Notes with Nate: Seize the Lilac

The 2021 Lilac Festival is being held in the month of May; however, it is looking quite different than it has in the past. The festival traces its origins back to 1898 when the park first began to see groups of people visiting the Rochester area to experience the fragrant springtime blooms. One year after that in 1899, St. John’s Home was established. Over the course of decades, St. John’s and the Lilac Festival have seen many changes, but the changes this past year are certainly both historic and challenging.

Many of the associating activities of the Lilac Festival are quite different than in recent years.  Some traditions have not yet returned; some things that were part of our experience in the past are still on hold; and the limitations around participating are starkly different.  However, the flowers are still there.

Much like with the festival, we at St. John’s are finally welcoming back families and visitors; however, it is still a very different experience and process than what people remember from prior to March 2020.  Managing scheduled visitation; taking weekly free COVID tests; wearing protective equipment; missing shared meals; and not being able to participate in large community activities feels very different for friends and families.  Yet, the connections are still there.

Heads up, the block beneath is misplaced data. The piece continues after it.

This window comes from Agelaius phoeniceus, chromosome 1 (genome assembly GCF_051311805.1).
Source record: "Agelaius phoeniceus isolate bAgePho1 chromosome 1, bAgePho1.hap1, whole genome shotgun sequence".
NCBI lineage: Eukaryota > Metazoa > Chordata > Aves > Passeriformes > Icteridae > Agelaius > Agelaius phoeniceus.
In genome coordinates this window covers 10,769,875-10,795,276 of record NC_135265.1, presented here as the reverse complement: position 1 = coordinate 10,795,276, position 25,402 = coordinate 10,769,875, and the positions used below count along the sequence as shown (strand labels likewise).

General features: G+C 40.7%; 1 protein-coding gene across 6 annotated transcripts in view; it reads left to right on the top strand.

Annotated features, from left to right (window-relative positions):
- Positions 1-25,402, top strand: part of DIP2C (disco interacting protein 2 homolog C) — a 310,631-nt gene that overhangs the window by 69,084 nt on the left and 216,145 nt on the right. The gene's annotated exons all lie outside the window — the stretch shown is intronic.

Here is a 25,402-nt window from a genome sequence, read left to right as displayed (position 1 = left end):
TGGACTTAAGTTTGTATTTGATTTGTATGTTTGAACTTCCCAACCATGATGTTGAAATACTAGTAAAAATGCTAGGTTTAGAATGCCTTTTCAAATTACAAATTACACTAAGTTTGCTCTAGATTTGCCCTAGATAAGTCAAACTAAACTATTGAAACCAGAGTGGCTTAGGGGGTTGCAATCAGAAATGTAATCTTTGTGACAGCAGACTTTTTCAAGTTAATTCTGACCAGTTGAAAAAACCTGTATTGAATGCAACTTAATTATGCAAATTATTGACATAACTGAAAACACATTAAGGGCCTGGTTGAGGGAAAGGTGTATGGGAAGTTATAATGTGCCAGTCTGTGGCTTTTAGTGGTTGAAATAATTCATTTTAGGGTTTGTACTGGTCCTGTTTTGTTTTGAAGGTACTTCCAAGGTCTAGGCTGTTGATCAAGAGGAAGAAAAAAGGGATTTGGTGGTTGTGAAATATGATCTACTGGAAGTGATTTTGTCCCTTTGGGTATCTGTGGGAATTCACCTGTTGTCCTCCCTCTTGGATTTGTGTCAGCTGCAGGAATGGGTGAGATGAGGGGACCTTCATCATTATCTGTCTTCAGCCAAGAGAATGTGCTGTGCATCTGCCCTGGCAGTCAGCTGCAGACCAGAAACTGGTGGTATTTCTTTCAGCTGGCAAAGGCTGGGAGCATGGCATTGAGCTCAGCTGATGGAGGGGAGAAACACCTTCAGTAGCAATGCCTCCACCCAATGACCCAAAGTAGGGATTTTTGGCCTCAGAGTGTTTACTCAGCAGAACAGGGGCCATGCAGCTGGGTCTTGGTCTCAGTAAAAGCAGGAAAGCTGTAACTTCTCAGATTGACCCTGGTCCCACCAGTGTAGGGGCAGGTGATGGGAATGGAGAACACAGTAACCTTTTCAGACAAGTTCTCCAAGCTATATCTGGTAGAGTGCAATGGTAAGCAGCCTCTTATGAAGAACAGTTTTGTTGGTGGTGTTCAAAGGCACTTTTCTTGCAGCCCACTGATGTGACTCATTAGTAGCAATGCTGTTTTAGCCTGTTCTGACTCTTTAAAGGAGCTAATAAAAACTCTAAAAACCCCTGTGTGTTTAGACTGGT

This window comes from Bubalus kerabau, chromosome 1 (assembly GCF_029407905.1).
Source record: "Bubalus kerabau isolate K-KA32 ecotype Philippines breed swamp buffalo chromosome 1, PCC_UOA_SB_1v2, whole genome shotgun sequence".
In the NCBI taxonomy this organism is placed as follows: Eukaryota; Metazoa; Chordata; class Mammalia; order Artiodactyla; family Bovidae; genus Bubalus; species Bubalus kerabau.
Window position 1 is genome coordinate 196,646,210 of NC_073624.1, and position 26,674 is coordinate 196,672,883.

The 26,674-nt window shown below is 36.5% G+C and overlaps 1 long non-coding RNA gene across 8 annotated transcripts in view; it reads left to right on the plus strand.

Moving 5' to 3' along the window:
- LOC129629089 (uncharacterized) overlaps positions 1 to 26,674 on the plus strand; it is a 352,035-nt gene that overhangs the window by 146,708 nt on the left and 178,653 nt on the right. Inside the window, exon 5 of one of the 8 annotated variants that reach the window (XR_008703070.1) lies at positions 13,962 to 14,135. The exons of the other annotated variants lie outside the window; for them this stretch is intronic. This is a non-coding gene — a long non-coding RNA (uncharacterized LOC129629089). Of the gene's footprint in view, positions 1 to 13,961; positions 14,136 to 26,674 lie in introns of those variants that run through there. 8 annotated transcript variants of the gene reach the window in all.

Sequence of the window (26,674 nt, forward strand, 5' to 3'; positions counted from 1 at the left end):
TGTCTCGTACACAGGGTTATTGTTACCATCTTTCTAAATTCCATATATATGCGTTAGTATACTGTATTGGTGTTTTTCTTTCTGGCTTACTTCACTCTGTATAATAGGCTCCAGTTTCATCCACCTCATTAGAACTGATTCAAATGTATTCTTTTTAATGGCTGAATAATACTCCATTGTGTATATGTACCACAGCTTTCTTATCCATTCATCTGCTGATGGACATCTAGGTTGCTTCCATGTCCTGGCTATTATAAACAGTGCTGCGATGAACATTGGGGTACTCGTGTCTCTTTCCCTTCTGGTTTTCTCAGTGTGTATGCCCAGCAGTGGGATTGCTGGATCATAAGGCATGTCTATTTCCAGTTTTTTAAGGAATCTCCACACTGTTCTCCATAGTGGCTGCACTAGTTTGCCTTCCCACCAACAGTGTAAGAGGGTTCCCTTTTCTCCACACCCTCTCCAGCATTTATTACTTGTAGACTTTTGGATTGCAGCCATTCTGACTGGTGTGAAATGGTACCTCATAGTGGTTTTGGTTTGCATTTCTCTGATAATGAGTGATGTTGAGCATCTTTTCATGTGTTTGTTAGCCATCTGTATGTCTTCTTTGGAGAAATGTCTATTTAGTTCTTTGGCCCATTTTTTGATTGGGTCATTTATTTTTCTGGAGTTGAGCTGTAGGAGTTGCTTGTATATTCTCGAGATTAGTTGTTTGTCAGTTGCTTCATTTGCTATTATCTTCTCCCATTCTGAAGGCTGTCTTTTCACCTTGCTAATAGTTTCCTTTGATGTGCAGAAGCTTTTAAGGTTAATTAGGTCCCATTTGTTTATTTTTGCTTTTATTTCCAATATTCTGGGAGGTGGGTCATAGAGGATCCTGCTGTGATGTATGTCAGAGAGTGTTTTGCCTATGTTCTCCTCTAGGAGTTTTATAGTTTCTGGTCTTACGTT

So, in times of great challenge, innovative compromises are the often the best path to being able to continue celebrating traditions, albeit with modifications. The Lilac Festival will be missing its traditional food vendors this year; therefore, we are bringing in our own Fried Dough Truck to the St. John’s Home parking lot to serve the elders up some of the chewy deliciousness. We cannot have a large event, but we can spread out participation by scheduling visits to the park one building at a time; thereby giving residents a chance to participate in and belong to a community.

All time is fleeting. If we cannot do all the things we used to, we can certainly focus on all the things we can do. So, “carpe synringa vulgaris” (or “seize the lilac”)!

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